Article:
Western states, are able to disproportionately reap the benefits of the global economic system, can be quite innerving to many. Despite only constituting 5% of the world‟s population, the United States‟ still manages to produce 20% of the world‟s economic activity through its nation economy, while conspicuously consuming proportionately more than the great majority (Mosler, 2000, pg188). Since its inception, as a dominant global imperative supported by US foreign policy, the contribution of economic globalization to the greater good has yet to be realized by the majority of people. Since the 1980s, economic decline or stagnation has affected over 100 countries reducing the incomes of some 1.6 billion people worldwide (IFG Bulletin, 2001). Average living standards around the world have risen marginally, if at all; the wedge between rich and poor has grown; and increased employment has often been met with a fall in the real wage and a deterioration of working conditions (Wade, 2003). These are just a few of the reported negative effects of globalization from what seems to be a never-ending list. One is left questioning the validity of this model, and whose interest it actually serves. The international economic architecture of modern day society is disproportionately dedicated to the American state. The operation of world market forces, commonly referred to as globalization, tends to accrue greater benefits to America, conferring more autonomy to US economic policy makers while curbing the sovereignty of other states (Wade, 2003). Here one finds the contradiction between globalization and its “alter-ego” globalism, where in place of a benign natural process of international economic integration, one finds structures which enhance the US‟s ability to “harness the rest of the world to its own economic rhythms and structure (Wade, 2003).” Within this framework, Susan George critically states that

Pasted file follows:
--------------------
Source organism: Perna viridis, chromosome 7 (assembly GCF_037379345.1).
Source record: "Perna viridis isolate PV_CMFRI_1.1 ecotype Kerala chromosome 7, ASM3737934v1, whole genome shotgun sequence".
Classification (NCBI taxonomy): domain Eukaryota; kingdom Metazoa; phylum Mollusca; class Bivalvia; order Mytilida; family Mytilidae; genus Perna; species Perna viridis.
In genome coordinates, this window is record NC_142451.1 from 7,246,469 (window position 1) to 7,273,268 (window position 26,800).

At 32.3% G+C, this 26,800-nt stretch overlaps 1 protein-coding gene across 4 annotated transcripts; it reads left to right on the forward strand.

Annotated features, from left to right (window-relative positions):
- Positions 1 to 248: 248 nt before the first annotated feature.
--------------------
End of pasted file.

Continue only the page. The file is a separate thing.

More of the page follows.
“Neo-liberalism has become the major world religion with its dogmatic doctrine, its priesthood, its law-giving institutions and perhaps most important of all, its hell for heathen and sinners who dare to contest the revealed truth (George, 1999).” While consent is sought when attempting to incorporate a foreign country into the global market, given the track record of consequences resulting from such membership, it is often very difficult to get regimes to passively accept the economic globalization that the US is handing out. Where dissent replaces consent, the American polity relies heavily on a dialectic combination of ideological and militaristic attacks. For over 70 years, the United States sought to convince the American citizens, along with the international community, that the Russian Federation posed an imminent threat to their national security. During this time, public discourse was replete with literature depicting a communist conspiracy with aspirations to take over the globe (Blum, 2001, pg1). Throughout this ideological war, between the capitalist and communist factions, American global intervention was easily justified as an altruistic effort to protect human civilization against the iniquitous Russian state. In the post-cold war era, many have conceded to the fact that the perceived Russian threat was largely the result of an exaggerated account of the power of the Russian military and economy (Blum, 2001, pg19). For convenience‟s sake, heavy propaganda was utilized in order to shape the nature of the debate. Material given to support the US‟ stand in the conflict was largely overstated and stretched. The “worst case scenario” became the only scenario, making inaction seem counterintuitive (Blum, 2001, pg19). A decade after the Berlin Wall crumbled, the US is found to still be fighting against that which threatens to displace their peace and freedom (Blum, 2001, pg1). With the fall of Soviet communism, and the diffusion of any direct threat against the American